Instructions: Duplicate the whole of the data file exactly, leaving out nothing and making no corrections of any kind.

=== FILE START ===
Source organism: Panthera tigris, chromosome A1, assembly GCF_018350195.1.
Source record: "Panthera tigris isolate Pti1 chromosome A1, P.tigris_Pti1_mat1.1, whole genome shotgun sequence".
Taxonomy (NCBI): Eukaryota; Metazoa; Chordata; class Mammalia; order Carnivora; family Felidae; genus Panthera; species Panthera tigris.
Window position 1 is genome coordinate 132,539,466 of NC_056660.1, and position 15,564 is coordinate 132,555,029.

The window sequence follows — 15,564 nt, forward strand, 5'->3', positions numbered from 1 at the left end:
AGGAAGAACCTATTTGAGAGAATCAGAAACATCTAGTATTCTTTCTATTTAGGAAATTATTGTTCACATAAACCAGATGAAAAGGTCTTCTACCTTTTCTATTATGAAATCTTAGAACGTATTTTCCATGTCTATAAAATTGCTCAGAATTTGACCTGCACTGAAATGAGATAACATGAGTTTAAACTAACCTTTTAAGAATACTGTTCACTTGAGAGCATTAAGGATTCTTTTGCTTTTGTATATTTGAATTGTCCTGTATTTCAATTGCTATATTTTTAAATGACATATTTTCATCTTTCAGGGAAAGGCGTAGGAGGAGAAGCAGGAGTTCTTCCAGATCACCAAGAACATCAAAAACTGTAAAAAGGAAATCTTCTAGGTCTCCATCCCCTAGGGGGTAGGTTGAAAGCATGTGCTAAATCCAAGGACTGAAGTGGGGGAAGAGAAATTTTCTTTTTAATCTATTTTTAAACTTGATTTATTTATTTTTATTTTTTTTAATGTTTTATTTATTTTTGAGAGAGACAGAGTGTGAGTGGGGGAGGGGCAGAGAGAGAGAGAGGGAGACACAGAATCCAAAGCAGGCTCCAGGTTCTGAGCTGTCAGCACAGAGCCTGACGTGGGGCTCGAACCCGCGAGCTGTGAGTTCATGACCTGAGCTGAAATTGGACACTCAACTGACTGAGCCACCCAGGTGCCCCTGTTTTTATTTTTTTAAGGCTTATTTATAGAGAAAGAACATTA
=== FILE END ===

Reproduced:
Source organism: Panthera tigris, chromosome A1, assembly GCF_018350195.1.
Source record: "Panthera tigris isolate Pti1 chromosome A1, P.tigris_Pti1_mat1.1, whole genome shotgun sequence".
Taxonomy (NCBI): Eukaryota; Metazoa; Chordata; class Mammalia; order Carnivora; family Felidae; genus Panthera; species Panthera tigris.
Window position 1 is genome coordinate 132,539,466 of NC_056660.1, and position 15,564 is coordinate 132,555,029.

The window sequence follows — 15,564 nt, forward strand, 5'->3', positions numbered from 1 at the left end:
AGGAAGAACCTATTTGAGAGAATCAGAAACATCTAGTATTCTTTCTATTTAGGAAATTATTGTTCACATAAACCAGATGAAAAGGTCTTCTACCTTTTCTATTATGAAATCTTAGAACGTATTTTCCATGTCTATAAAATTGCTCAGAATTTGACCTGCACTGAAATGAGATAACATGAGTTTAAACTAACCTTTTAAGAATACTGTTCACTTGAGAGCATTAAGGATTCTTTTGCTTTTGTATATTTGAATTGTCCTGTATTTCAATTGCTATATTTTTAAATGACATATTTTCATCTTTCAGGGAAAGGCGTAGGAGGAGAAGCAGGAGTTCTTCCAGATCACCAAGAACATCAAAAACTGTAAAAAGGAAATCTTCTAGGTCTCCATCCCCTAGGGGGTAGGTTGAAAGCATGTGCTAAATCCAAGGACTGAAGTGGGGGAAGAGAAATTTTCTTTTTAATCTATTTTTAAACTTGATTTATTTATTTTTATTTTTTTTAATGTTTTATTTATTTTTGAGAGAGACAGAGTGTGAGTGGGGGAGGGGCAGAGAGAGAGAGAGGGAGACACAGAATCCAAAGCAGGCTCCAGGTTCTGAGCTGTCAGCACAGAGCCTGACGTGGGGCTCGAACCCGCGAGCTGTGAGTTCATGACCTGAGCTGAAATTGGACACTCAACTGACTGAGCCACCCAGGTGCCCCTGTTTTTATTTTTTTAAGGCTTATTTATAGAGAAAGAACATTA